What About Sugar and Other Cravings?
Pregnancy decreases your body's ability to metabolize glucose. For most women, this is not a problem, but some develop gestational diabetes. Gestational diabetes can lead to some pregnancy complications, most notably high or irregular blood sugar in the baby. Indulging the occasional sugar craving is fine; a single box of candy is not going to give you diabetes. However, gorging yourself on sugar could lead to glucose metabolism issues, particularly if you're already on the cusp of gestational diabetes.
The Value of Grazing
Though morning sickness can occur at any time of day, it's common in the morning because of hunger. Eating might be the last thing on your mind when you feel like vomiting, but never allowing your stomach to become empty is one of the best ways to prevent nausea. Even after you exit the nauseous haze of the first trimester, remaining consistently nourished ensures that your baby gets a steady supply of nutrients. It can also help you avoid dangerous blood sugar dips and spikes.
Rather than eating three large meals, try grazing every 2-3 hours throughout the day. Some excellent foods to try include:
- Cubed cheese paired with a handful of nuts.
- Whole grain cereals or oatmeal.
- Salmon and other pregnancy-safe fish.
- Chopped vegetables dipped in honey, ranch dressing, or honey mustard.
- Peanut butter sandwiches.
- Fruit and veggie smoothies.
- Avocado and cottage cheese mixed.
- Soups and stews rich in vegetables or protein.
- Protein shakes, particularly those with other ingredients such as vegetables. Look for a protein shake that's low in sugar.
Your goal should be a varied, balanced diet since balance ensures that you and your baby get the most nutrients over time. If you're concerned about your diet or struggle to keep food down, ask your doctor or midwife about ways to master the art of healthy pregnancy eating.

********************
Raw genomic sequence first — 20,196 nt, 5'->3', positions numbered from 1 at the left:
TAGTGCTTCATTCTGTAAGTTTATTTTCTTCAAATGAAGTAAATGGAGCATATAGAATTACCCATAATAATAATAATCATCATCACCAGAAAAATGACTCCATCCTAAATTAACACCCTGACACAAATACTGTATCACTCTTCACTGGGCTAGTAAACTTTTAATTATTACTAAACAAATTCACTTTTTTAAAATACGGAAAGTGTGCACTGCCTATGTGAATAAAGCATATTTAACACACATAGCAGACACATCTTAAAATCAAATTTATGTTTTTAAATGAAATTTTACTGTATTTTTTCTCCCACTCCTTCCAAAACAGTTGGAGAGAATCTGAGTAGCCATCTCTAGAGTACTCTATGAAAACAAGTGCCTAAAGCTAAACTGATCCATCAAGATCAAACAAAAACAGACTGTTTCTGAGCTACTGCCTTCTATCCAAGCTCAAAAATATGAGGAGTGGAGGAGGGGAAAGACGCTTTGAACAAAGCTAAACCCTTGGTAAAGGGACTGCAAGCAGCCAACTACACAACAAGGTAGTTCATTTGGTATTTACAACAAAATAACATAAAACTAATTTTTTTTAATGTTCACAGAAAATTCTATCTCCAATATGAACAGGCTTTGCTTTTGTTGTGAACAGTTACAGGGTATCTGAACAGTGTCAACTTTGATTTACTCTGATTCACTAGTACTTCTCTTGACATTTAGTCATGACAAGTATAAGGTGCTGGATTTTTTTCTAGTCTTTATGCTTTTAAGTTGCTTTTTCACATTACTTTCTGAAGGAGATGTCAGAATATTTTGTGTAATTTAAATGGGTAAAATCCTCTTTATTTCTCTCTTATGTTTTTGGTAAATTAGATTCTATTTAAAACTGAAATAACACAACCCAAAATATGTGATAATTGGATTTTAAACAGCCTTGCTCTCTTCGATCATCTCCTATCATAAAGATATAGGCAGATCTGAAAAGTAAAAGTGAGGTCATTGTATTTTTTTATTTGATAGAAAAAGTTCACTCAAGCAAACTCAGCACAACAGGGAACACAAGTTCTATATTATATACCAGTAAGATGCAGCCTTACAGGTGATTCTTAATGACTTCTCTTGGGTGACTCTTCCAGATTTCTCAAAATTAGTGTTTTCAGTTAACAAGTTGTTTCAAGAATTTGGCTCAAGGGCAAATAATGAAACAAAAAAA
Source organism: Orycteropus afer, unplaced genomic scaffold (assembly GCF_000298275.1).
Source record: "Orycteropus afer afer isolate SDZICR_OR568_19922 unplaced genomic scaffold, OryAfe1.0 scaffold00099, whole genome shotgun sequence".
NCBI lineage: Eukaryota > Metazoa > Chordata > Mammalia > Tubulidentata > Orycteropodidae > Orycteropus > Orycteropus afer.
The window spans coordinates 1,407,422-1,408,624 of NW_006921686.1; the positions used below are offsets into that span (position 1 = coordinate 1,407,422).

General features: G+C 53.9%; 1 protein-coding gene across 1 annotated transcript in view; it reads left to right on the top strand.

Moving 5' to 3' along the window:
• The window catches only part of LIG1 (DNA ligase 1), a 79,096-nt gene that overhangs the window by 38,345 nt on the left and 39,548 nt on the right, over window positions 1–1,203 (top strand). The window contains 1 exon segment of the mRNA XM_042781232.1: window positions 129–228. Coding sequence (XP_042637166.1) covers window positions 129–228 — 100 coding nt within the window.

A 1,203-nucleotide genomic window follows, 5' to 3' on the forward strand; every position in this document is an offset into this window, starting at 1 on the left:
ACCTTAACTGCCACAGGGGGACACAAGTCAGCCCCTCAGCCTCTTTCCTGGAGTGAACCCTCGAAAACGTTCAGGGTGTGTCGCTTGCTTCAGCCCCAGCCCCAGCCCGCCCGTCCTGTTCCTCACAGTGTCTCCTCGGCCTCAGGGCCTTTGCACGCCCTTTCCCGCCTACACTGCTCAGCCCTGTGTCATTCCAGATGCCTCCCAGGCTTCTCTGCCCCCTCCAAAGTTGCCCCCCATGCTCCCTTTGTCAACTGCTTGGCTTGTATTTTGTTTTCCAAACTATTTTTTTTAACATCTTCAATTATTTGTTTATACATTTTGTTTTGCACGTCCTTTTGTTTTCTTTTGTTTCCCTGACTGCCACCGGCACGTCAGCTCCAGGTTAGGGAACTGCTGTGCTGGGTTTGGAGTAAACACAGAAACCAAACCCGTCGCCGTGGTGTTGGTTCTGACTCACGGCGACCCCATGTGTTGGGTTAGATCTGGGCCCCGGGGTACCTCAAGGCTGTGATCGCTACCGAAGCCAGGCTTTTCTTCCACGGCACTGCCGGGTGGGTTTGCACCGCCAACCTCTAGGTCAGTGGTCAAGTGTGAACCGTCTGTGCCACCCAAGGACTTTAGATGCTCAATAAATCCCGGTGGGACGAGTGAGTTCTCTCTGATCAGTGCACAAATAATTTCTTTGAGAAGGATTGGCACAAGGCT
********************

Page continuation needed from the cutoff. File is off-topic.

Tweet us questions and comments @caredash.
About the Author
Zawn Villines is a writer who specializes in health journalism. She has also extensively written about legal topics, politics, and parenting. She has published work in dozens of print and online publications, including Psychology Today, Medical News Today, GoodTherapy.org, LegalZoom, Daily Kos, Chron.com, and the Seattle Post-Intelligencer. In addition, she writes medical content for hospitals, doctors, fertility clinics, and other medical providers. She graduated from Georgia State University, where she studied psychology and philosophy.
Write for us at CareDash!
Read our Guest Writer Policy.
Read More on CareDash
Check out 7 tips on how to read your medical bills to avoid errors, dispute insurance denials, and understand how much you're being charged for procedures.
Learn about the symptoms and treatments of chronic fatigue syndrome (CFS), also known as myalgic encephalomyelitis (ME).
- American Pregnancy Association: Pregnancy Nutrition
- The American Congress of Obstetricians and Gynecologists: Nutrition During Pregnancy
- U.S. National Library of Medicine: Glucose screening and tolerance tests during pregnancy
- American Pregnancy Association: Morning Sickness Relief: Treatment & Supplements